As threats to the United States multiply, the government will need growing numbers of capable civilians and national security. But creaky apparatus for hiring and clearing people gets in the way. That’s from a detailed look by the Center for a New American Security. Federal Drive with Tom Temin spoke with senior fellow Katherine Kuzminski.
Tom Temin What made you look at the civilian workforce? And first of all, let’s define our terms. That’s probably half the civilian workforce of the government could be connected in some way to national security.
Katherine Kuzminski That’s right. It’s a pretty substantial portion. There’s over 800,000 civilians in DoD and the military departments alone. We also include things like the State Department, USAID and parts of the government that you might not think about. So parts of the Department of the Treasury or the Department of Justice. Certainly, we’ve seen a lot of attention paid in the last couple of years to recruitment, military recruitment. But we forget that on the other side of that are a network of civilians who both support and lead the military in our broader national security aims.
Tom Temin And are there particular challenges to the government for getting people in to do that type of work versus getting people in to do procurement or housing policy analysis or oversight of programs in inspectors general office, this type of thing?
Katherine Kuzminski Certainly. So there’s a significant amount of technical requirements that we have for especially our more senior civilians in national security. We think of things not only like STEM and cyber experts, but also thinking about foreign experience, foreign language experience in a lot of cases, a law degree or an advanced policy degree. Deep data analytics, these are things that make the federal government run and make our policies operate well. And the challenges that we have a number of people who are willing to spend the time to get those credentials. They’re also willing to take a series of unpaid internships in Washington, D.C. It’s a very geographically based career field, and it’s not a cheap city to live in. And so we see folks taking out big student loans to pay for graduate degrees and then taking these unpaid internships. So there starts to become some challenges to actually accessing the paying jobs within the system.
Tom Temin And part of the military’s problem in recruiting new people for uniformed services is that even though the country is growing only, what are they saying, something like 19 or 20% of 18 year old youth are even capable of serving for whatever reason. They have criminal records or they can’t pass this or that test. They’re not physically fit. Whatever the case might be. Is a kind of parallel thing happening in the civilian side. The country’s growing, but more and more graduates are coming out of four year institutions that can’t read or do math.
Katherine Kuzminski It’s a combination of things. So when we think of the military recruiting example, there is both the ability to meet standards and the interest in serving, and those two factors are also present on the civilian side. So when we think of those who are able to meet the standards, we are looking at a highly educated population and individuals who’ve spent years building both their academic credentials and their experience. But we also see real competition for those skill sets among the private sector or out in Silicon Valley or up on Wall Street. And so capturing the part of the market that’s interested in taking their talents to serve in federal government where they might earn less and they might have longer days, but they’re really tied to the sense of mission is really important.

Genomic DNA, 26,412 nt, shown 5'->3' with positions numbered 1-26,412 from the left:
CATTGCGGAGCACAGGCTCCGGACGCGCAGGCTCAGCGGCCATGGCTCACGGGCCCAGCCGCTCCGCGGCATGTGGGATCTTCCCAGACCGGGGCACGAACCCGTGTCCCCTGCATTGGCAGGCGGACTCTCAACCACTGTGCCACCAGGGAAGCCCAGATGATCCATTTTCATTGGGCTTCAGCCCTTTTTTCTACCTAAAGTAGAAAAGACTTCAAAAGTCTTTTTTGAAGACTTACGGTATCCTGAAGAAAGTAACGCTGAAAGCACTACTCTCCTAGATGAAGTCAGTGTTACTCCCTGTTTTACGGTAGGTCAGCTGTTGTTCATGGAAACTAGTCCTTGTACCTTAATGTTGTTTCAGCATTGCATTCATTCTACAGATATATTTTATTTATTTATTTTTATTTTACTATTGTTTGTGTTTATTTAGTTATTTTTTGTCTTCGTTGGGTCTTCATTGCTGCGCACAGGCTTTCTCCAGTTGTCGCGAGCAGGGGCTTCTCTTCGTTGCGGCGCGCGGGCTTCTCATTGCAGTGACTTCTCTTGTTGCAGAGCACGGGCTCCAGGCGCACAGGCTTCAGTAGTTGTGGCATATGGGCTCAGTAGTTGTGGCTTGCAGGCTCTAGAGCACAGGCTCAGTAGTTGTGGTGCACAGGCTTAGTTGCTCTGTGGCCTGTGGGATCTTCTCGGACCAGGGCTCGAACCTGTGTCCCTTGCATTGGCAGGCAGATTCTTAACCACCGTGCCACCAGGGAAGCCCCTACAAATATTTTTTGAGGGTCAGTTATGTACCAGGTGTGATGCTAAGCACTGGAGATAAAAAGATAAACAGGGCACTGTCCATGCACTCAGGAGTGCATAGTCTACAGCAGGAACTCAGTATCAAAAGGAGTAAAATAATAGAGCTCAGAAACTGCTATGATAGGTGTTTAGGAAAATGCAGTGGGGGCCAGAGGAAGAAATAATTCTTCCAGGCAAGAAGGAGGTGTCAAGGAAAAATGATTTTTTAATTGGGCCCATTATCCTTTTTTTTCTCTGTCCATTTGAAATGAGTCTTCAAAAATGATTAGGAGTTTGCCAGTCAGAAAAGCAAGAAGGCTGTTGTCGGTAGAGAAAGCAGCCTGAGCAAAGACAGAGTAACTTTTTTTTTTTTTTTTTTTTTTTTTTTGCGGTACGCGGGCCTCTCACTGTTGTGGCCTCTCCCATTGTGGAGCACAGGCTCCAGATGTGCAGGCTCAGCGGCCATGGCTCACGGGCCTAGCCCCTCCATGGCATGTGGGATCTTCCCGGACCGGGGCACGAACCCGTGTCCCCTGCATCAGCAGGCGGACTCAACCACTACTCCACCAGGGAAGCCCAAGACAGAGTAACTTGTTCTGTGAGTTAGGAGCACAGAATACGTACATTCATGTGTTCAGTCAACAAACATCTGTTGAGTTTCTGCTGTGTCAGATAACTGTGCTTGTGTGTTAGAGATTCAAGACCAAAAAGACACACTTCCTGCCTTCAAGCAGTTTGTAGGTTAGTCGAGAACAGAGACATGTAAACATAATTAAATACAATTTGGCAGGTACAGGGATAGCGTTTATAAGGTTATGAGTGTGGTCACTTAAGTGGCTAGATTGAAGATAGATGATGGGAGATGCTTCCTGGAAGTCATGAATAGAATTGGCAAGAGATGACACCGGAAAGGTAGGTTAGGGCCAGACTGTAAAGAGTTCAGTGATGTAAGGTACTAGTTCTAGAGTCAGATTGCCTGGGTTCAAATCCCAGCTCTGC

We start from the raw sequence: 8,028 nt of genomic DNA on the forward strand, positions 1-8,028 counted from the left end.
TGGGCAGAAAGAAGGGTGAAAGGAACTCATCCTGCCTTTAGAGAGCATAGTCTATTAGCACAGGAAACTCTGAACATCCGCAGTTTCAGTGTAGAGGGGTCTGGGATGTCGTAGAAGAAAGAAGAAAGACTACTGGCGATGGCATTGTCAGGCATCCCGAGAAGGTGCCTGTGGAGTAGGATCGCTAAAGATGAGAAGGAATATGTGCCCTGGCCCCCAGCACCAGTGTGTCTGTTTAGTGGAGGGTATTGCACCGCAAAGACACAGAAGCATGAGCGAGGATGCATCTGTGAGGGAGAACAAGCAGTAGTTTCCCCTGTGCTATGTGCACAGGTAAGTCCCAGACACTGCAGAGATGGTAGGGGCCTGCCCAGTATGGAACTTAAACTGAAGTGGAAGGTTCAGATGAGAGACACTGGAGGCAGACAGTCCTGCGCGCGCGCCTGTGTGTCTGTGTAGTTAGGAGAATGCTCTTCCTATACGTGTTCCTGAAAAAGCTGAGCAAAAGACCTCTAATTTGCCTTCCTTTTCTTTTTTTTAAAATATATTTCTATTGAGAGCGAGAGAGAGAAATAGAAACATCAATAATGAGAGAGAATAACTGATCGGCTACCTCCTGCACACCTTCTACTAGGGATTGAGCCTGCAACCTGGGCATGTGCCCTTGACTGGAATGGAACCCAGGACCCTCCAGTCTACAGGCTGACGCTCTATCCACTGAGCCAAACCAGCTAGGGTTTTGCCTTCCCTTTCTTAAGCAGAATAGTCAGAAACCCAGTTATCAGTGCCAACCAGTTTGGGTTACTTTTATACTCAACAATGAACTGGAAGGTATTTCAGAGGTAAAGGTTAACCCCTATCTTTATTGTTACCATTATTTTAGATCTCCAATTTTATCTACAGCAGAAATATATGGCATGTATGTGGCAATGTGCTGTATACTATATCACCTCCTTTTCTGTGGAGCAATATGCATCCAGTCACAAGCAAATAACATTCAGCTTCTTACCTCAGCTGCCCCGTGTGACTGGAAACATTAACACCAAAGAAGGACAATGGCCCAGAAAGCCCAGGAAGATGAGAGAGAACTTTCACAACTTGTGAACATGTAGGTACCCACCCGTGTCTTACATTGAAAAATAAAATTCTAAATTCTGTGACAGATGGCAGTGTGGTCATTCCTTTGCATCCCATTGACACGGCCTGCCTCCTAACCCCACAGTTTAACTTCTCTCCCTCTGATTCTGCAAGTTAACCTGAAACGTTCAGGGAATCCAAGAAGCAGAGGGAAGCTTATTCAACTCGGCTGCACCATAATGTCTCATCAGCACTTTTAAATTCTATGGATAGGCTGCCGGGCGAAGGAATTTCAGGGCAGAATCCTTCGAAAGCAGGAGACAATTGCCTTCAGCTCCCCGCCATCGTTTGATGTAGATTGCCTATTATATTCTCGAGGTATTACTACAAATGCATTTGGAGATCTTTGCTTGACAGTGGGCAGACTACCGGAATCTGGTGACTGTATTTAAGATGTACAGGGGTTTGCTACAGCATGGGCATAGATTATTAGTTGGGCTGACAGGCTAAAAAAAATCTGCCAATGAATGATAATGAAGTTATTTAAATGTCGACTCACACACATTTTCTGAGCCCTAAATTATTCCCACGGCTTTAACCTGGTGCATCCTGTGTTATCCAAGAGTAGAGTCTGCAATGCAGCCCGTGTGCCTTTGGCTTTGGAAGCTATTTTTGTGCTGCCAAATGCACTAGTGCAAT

Tom Temin Yes, because there’s a difference between the private sector and the public sector in just the norms and culture that’s surrounds civil service and in the way agencies operate. And then there are particular demands on security of people or security practices by people working in national security that may or may not be appealing to people. You know, some agencies, you have to leave your cell phone in a little tiny locker all day, this kind of thing.
Katherine Kuzminski Yeah. And we also see, we conducted a survey of both undergraduate and graduate students and then also folks who are already in the professional workforce or who might have had government service in the past. And we found in our survey sample of about 260 individuals, when we asked the question, would you rather take a job in the federal government, your dream job in the federal government, or a similar job in the private sector that pays twice as much? A What are the considerations that you’re weighing as you make that decision? And B, what is your decision? And it came down to exactly 50-50, which was surprising to us for a group of individuals who took the time to actually take this survey because they must have some sort of interest in government service to sit down and take this time. And so we did a little more digging on, well, what is it? Is it the pay? And the reality is it was not the pay per se. It was the ability to start their career or start their job right away. There’s the expectation among American youth and I think among all generations that if you apply for a job, you get a job offer that you start within a month, certainly within about two weeks is the norm. But what happens if you have to wait a year and a half to two years to make it in the door in the first place? And as I mentioned, they’re already taking out student loan debt, living in an expensive city and taking a series of unpaid internships. It becomes really challenging to hold on to the dream of serving in government if a private sector option is something that’s available right away.
Tom Temin We were speaking with Katherine Kuzminski. She’s senior fellow at the Center for a New American Security. And what about the clearance process? Because that seems to gum up the works, and no matter what they do, it always takes a long time. And now there’s reports about the apparatus for doing this as late and not working as well as it should. Costing a lot of money. You just in the news reports of recent days. What about the security clearance process itself? Is that an impediment to building or maintaining that civilian workforce?